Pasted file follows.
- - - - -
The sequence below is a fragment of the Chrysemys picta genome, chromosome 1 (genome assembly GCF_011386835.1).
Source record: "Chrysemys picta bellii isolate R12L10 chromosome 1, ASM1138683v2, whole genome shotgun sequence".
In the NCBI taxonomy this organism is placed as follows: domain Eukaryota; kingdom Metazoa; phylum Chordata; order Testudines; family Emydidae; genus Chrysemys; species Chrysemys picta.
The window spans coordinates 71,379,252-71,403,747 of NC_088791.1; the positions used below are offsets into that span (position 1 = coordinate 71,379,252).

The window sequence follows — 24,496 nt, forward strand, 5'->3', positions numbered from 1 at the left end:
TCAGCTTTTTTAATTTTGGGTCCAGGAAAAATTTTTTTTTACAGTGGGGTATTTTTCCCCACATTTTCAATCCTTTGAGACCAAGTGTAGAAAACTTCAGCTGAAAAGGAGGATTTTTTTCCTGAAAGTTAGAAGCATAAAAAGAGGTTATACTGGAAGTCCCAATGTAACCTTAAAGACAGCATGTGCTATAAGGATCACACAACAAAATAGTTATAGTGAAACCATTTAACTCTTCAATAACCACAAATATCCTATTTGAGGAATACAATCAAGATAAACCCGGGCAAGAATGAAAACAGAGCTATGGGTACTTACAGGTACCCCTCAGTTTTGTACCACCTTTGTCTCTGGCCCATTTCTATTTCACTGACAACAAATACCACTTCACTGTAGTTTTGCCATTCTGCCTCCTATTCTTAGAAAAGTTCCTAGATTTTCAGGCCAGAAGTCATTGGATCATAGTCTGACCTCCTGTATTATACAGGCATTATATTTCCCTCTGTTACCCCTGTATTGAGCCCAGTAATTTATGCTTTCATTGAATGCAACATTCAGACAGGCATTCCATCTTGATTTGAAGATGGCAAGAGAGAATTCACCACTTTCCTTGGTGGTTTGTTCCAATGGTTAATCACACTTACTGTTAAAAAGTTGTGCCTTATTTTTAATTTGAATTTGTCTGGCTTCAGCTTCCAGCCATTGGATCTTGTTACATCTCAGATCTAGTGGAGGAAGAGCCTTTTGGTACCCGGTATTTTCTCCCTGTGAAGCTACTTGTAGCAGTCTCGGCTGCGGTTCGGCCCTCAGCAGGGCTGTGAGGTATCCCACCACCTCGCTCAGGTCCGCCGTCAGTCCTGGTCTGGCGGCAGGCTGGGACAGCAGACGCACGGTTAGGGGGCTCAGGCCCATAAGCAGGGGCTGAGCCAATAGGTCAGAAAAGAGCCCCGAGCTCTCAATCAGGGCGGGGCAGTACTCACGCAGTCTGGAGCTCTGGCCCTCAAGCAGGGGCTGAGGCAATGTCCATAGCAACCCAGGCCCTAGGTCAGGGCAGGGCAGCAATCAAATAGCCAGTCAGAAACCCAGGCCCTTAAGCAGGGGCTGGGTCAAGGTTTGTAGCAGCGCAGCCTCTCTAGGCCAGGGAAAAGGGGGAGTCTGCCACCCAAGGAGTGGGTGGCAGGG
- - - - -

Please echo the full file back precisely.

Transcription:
The sequence below is a fragment of the Chrysemys picta genome, chromosome 1 (genome assembly GCF_011386835.1).
Source record: "Chrysemys picta bellii isolate R12L10 chromosome 1, ASM1138683v2, whole genome shotgun sequence".
In the NCBI taxonomy this organism is placed as follows: domain Eukaryota; kingdom Metazoa; phylum Chordata; order Testudines; family Emydidae; genus Chrysemys; species Chrysemys picta.
The window spans coordinates 71,379,252-71,403,747 of NC_088791.1; the positions used below are offsets into that span (position 1 = coordinate 71,379,252).

The window sequence follows — 24,496 nt, forward strand, 5'->3', positions numbered from 1 at the left end:
TCAGCTTTTTTAATTTTGGGTCCAGGAAAAATTTTTTTTTACAGTGGGGTATTTTTCCCCACATTTTCAATCCTTTGAGACCAAGTGTAGAAAACTTCAGCTGAAAAGGAGGATTTTTTTCCTGAAAGTTAGAAGCATAAAAAGAGGTTATACTGGAAGTCCCAATGTAACCTTAAAGACAGCATGTGCTATAAGGATCACACAACAAAATAGTTATAGTGAAACCATTTAACTCTTCAATAACCACAAATATCCTATTTGAGGAATACAATCAAGATAAACCCGGGCAAGAATGAAAACAGAGCTATGGGTACTTACAGGTACCCCTCAGTTTTGTACCACCTTTGTCTCTGGCCCATTTCTATTTCACTGACAACAAATACCACTTCACTGTAGTTTTGCCATTCTGCCTCCTATTCTTAGAAAAGTTCCTAGATTTTCAGGCCAGAAGTCATTGGATCATAGTCTGACCTCCTGTATTATACAGGCATTATATTTCCCTCTGTTACCCCTGTATTGAGCCCAGTAATTTATGCTTTCATTGAATGCAACATTCAGACAGGCATTCCATCTTGATTTGAAGATGGCAAGAGAGAATTCACCACTTTCCTTGGTGGTTTGTTCCAATGGTTAATCACACTTACTGTTAAAAAGTTGTGCCTTATTTTTAATTTGAATTTGTCTGGCTTCAGCTTCCAGCCATTGGATCTTGTTACATCTCAGATCTAGTGGAGGAAGAGCCTTTTGGTACCCGGTATTTTCTCCCTGTGAAGCTACTTGTAGCAGTCTCGGCTGCGGTTCGGCCCTCAGCAGGGCTGTGAGGTATCCCACCACCTCGCTCAGGTCCGCCGTCAGTCCTGGTCTGGCGGCAGGCTGGGACAGCAGACGCACGGTTAGGGGGCTCAGGCCCATAAGCAGGGGCTGAGCCAATAGGTCAGAAAAGAGCCCCGAGCTCTCAATCAGGGCGGGGCAGTACTCACGCAGTCTGGAGCTCTGGCCCTCAAGCAGGGGCTGAGGCAATGTCCATAGCAACCCAGGCCCTAGGTCAGGGCAGGGCAGCAATCAAATAGCCAGTCAGAAACCCAGGCCCTTAAGCAGGGGCTGGGTCAAGGTTTGTAGCAGCGCAGCCTCTCTAGGCCAGGGAAAAGGGGGAGTCTGCCACCCAAGGAGTGGGTGGCAGGG